International Manufacturing Technology Show update

Jon Lawson

First came smart phones, then intelligent cars and houses. Now, visitors to the Metal Cutting Pavilion at IMTS 2018 can experience the explosive productivity growth possible with smart, connected machining centres.

“The conversations at IMTS have changed from spindle speeds and traverse rates to how to deliver pertinent information so machine shops and manufacturers can better manage their assets,” said Marlow Knabach, Executive VP, National Engineering, DMG MORI USA. “To start the conversation, exhibitors in the Metal Cutting Pavilion at IMTS will demonstrate smart machines with the ability to monitor critical elements, such as spindle bearing temperature, spindle vibration, ball screw temperature, coolant level and tool wear to identify potential sources of downtime before they occur.”

Cutting Pavilion exhibitors will help them develop new strategies for more efficient part manufacturing,” says Peter R. Eelman, Vice President – Exhibitions & Business Development at AMT – The Association For Manufacturing Technology, which owns and produces IMTS.

In addition to connectivity, Eelman says that technology highlights from the exhibitors include more collaboration between CNC and automation providers, more process integration to create multi-tasking machines and more powerful software and user-friendly CNC controls.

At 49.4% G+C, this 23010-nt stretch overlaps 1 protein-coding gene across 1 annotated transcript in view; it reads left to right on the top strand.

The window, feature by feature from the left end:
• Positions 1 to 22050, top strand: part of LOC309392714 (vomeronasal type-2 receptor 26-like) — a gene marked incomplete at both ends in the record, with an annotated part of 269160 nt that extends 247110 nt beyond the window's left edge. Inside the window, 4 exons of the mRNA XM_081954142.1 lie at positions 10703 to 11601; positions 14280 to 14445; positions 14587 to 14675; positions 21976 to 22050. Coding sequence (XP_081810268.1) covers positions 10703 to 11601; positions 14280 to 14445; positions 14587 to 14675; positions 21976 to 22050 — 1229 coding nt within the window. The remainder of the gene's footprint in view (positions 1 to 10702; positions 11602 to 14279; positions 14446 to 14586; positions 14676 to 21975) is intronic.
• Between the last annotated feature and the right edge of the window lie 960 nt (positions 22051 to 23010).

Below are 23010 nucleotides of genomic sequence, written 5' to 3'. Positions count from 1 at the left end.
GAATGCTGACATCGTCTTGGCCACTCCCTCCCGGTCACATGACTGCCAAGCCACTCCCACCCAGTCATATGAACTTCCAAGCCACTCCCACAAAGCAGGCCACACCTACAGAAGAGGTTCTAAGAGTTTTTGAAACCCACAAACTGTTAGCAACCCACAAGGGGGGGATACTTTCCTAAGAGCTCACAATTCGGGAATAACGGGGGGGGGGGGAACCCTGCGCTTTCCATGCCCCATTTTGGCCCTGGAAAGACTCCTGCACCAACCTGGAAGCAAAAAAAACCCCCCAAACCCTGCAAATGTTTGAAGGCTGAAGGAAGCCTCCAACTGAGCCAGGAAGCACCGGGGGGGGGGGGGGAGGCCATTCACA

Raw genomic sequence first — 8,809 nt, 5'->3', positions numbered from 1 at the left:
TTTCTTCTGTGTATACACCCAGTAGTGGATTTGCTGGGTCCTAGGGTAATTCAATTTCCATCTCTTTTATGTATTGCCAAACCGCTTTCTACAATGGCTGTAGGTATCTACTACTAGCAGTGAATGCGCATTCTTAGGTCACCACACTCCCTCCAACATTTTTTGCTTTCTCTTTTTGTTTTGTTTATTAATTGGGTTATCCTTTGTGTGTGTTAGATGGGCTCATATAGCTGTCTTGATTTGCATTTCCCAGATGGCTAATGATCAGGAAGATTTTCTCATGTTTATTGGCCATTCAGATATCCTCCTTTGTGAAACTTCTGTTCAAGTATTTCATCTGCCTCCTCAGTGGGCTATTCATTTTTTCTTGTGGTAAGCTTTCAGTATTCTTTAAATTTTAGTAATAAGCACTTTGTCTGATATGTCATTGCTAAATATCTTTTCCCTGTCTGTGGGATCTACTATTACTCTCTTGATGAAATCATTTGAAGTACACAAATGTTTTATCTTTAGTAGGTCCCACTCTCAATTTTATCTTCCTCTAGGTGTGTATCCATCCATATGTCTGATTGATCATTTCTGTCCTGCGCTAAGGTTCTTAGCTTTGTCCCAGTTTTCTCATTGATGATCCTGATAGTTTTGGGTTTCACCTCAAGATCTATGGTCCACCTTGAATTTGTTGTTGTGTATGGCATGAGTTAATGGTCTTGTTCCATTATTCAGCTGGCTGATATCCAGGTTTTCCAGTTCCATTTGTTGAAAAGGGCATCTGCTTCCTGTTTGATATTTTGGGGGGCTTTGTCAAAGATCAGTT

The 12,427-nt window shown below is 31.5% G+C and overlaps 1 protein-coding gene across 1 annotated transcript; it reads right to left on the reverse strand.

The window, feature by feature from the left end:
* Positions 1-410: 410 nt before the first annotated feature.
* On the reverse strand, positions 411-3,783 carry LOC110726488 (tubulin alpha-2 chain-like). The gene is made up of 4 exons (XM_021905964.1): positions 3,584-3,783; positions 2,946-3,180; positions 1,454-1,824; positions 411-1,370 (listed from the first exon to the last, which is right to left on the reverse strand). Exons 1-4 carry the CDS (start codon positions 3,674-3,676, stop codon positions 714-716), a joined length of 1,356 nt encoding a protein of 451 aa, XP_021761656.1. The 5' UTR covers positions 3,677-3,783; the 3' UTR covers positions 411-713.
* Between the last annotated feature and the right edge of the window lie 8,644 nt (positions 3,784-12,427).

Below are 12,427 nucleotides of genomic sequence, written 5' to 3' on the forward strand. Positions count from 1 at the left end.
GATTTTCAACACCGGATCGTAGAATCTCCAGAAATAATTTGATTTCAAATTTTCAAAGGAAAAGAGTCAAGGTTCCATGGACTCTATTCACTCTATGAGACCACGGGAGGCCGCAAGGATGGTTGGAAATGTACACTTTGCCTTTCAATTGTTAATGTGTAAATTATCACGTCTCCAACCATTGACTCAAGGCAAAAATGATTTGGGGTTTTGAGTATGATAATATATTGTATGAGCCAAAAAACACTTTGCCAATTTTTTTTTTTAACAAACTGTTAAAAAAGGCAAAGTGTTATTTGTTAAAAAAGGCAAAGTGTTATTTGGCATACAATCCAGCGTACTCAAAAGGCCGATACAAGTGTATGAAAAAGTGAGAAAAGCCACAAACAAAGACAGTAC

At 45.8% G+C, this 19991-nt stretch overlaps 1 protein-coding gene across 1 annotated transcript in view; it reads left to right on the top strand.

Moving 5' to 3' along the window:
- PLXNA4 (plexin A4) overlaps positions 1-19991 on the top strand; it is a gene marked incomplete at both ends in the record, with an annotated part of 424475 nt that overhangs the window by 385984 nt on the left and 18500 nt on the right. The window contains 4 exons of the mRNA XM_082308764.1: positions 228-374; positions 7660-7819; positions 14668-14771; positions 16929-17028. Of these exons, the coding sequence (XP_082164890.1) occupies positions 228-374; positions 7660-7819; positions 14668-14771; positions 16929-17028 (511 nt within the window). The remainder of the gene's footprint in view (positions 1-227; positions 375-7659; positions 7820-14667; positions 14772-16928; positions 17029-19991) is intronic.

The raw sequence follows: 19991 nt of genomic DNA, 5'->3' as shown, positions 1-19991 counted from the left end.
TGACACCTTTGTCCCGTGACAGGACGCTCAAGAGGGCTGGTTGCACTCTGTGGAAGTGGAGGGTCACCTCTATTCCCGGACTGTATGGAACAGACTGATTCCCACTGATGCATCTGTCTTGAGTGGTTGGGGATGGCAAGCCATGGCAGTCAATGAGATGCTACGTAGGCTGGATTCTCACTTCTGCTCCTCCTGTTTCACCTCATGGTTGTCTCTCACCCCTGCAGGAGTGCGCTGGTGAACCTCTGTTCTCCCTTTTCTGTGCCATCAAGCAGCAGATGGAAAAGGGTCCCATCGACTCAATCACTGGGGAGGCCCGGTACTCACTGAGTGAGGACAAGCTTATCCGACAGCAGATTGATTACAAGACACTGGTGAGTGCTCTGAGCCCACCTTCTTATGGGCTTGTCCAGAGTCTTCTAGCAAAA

Achieving overall equipment effectiveness (OEE) rates greater than 80% in machine shops is a greater challenge compared to higher volume manufacturing. Traditionally, machine shops could not take advantage of software-based systems for automation and process monitoring or Ethernet-based communication protocols because the cost and complexity were too prohibitive.

“Communication protocols and software-based systems process monitoring enable considerable cost and time reductions in total system operation,” said Paul Gray, Ph.D., Manager for Path Planning, Front-end Design and R&D at Hurco. “Smaller machine shops and those with high mix, low volume parts who attend IMTS 2018 will find that the benefits of intelligent machining and automation are within their reach.”

Knabach added that, “The return on investment for machine monitoring is so pronounced that I would challenge anyone if they could not obtain a return on investment within one year.” ROI happens quickly because monitoring usually reveals an OEE much lower than expected. “Understanding utilisation rates, causes of common alarms and premature tool wear and so much more are available with a connection, especially since the growth of devices compliant with the MTConnect standard.” 

Eelman noted that staying current with new metal cutting technology will have a much broader focus at IMTS 2018. “The CNC still forms the heart of machining, but users that want high utilisation rates will evaluate CNCs in the context of a digitally connected production cell that includes automation, CMMs, enterprise systems and other devices. With the Metal Cutting Pavilion and nine other technology pavilions at IMTS 2018, visitors have an unmatched opportunity to evaluate all these new technologies in one place.”

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